Analogies are useful, but never precise. When Midsommar came out last year, people were saying “It’s like Wicker Man.” It’s a good analogy, but not precise. The plots have quite a bit in common and both are part of the genre that we might call intellectual horror. Midsommar is a slow burn where you know from the beginning that something’s not right, and you can’t quite figure out what. I’ll try not to give away too much, in case, like me, you’re late in seeing it. It involves a group in Sweden, the Hårga, who celebrate a Midsummer ritual every 90 years. A group of five graduate students—and the writers of the movie actually do know what grad school is like—go to study the ritual. In central Sweden, far enough north that it’s never really night, they discover a pleasant group of white-garbed believers who use a combination of drugs, sleep deprivation, and folk magic to get the pawns into place.
What fascinates here is just how a fictional religion, with some basis in reality, becomes the vehicle for horror. The deaths of three of the students are all in the service of a belief system that involves runes, fertility rites, scriptures, and ritual suicide. It’s self-aware enough that one of the students compares it to Waco early on. If there were no exotic religion here, there would be no horror. Tragedy, yes, but horror, no. The entire energy of the genre draws from four of the students (the fifth is from the community in Sweden) not knowing what is going on. The village of the Hårga is isolated, and there is no law to keep them within the bounds of secular behavior. By the end of the film you feel that secular is much safer than religious.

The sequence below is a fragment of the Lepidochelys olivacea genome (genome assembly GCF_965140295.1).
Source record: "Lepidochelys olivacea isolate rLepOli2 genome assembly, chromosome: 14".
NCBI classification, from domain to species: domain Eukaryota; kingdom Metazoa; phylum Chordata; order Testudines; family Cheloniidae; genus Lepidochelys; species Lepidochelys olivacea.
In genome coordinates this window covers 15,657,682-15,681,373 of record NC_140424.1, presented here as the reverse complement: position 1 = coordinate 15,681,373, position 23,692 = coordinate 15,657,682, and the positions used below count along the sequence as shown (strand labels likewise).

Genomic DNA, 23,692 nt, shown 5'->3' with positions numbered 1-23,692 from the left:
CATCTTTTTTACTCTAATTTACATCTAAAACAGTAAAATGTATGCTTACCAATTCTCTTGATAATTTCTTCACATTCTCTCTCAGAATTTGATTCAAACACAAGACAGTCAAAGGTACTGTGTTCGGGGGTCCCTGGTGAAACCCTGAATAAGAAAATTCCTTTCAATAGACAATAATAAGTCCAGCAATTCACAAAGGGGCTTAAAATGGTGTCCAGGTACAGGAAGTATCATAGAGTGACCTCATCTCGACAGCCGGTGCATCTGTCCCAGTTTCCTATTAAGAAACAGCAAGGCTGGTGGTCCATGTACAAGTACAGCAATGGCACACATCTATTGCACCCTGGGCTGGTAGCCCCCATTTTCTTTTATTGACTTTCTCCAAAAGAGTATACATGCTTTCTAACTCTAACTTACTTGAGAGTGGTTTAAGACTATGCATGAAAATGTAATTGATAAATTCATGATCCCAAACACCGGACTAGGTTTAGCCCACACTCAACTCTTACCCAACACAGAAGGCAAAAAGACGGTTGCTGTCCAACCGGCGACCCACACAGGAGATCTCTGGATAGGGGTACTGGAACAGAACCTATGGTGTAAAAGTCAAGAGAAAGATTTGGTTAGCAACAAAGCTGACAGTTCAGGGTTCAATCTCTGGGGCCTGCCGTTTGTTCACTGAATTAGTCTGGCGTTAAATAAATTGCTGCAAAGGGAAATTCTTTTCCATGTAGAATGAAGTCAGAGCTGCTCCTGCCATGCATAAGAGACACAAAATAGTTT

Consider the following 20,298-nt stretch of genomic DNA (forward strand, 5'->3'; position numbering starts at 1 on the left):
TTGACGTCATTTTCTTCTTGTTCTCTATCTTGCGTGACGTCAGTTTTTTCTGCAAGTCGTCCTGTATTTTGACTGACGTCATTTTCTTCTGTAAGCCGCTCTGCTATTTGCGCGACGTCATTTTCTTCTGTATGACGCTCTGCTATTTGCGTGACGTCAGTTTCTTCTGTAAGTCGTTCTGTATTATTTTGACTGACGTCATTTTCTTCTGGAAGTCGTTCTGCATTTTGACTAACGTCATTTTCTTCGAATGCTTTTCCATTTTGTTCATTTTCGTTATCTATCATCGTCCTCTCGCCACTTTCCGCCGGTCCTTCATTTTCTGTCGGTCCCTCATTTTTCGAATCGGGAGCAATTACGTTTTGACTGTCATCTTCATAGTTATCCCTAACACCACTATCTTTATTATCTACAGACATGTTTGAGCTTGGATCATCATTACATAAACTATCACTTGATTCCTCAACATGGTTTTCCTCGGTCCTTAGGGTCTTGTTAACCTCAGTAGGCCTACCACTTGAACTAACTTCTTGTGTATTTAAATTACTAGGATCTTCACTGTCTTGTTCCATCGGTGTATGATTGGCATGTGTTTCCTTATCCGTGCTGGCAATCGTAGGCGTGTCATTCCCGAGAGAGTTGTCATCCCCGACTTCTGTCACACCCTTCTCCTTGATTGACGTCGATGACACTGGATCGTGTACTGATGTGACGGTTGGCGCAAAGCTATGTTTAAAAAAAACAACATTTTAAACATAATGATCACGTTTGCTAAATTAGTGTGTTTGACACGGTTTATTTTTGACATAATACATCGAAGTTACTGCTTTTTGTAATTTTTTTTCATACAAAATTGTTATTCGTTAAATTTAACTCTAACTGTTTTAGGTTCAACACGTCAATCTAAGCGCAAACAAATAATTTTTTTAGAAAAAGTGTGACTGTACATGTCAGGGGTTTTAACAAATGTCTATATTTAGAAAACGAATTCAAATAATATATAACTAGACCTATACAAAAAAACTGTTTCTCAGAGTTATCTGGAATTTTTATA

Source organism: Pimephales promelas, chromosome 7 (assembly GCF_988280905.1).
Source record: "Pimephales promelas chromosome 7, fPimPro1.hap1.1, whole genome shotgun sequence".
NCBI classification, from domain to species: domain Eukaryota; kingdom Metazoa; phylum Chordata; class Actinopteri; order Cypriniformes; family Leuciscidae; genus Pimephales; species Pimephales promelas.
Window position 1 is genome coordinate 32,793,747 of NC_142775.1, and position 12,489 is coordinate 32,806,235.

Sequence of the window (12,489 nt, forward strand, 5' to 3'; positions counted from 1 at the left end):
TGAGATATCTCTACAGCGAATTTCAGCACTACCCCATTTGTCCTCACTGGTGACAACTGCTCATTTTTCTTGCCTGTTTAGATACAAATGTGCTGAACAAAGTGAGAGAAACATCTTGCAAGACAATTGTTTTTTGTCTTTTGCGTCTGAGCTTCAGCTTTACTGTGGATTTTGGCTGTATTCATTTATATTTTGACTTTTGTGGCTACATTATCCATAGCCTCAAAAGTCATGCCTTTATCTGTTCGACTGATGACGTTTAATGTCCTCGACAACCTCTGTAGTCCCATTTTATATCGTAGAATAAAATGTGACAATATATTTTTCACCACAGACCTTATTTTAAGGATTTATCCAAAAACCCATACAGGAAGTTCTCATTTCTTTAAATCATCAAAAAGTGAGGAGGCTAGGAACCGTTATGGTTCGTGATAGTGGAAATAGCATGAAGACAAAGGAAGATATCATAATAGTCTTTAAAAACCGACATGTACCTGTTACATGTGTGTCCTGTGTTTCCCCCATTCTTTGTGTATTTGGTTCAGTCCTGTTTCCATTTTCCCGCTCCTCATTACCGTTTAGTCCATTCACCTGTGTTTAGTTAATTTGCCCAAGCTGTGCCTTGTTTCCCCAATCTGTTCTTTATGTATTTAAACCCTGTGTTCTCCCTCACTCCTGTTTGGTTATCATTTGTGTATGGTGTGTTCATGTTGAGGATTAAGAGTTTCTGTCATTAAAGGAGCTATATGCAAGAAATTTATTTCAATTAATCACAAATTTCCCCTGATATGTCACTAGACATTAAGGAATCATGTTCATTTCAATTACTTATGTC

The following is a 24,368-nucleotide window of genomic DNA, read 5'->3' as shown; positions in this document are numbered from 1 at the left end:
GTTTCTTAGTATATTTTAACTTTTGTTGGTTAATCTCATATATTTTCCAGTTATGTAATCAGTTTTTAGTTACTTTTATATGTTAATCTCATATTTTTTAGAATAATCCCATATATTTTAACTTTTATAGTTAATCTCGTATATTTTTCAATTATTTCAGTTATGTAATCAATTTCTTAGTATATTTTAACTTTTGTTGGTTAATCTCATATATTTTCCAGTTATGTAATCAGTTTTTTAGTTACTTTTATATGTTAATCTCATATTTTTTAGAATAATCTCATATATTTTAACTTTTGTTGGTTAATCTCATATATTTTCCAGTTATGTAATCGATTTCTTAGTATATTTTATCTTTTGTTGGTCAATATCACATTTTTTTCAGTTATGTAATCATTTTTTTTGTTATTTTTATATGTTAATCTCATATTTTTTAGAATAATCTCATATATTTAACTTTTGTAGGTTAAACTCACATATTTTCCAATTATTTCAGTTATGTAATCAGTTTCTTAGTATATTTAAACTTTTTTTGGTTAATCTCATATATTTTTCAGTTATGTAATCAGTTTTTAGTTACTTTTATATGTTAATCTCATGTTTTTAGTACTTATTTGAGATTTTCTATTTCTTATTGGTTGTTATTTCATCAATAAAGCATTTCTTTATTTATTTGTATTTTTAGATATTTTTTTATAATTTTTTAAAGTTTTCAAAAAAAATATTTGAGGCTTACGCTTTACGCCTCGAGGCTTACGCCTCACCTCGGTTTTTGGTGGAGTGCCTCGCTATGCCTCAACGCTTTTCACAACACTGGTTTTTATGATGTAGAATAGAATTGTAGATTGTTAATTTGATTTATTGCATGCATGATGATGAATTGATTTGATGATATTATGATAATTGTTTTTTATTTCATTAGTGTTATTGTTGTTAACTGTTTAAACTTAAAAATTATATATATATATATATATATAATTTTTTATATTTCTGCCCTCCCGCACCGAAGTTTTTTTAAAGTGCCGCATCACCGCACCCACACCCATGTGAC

Midsommar foreshadows much of the horror in the illustrations that the community readily supplies. Paintings show what is coming although the viewers, like the students, don’t know what they’re seeing at the time. Some of the horror is based on shock, but the director doesn’t stoop to startle scares. Well, maybe once. This is horror that you can see coming and you’re fully aware that it’s because the white-robed ones truly believe. The ending is similar to Wicker Man and the message is much the same. Religion, when taken too seriously, leads to the sacrifice of those deemed outsiders. And you don’t have to go to Sweden to find it.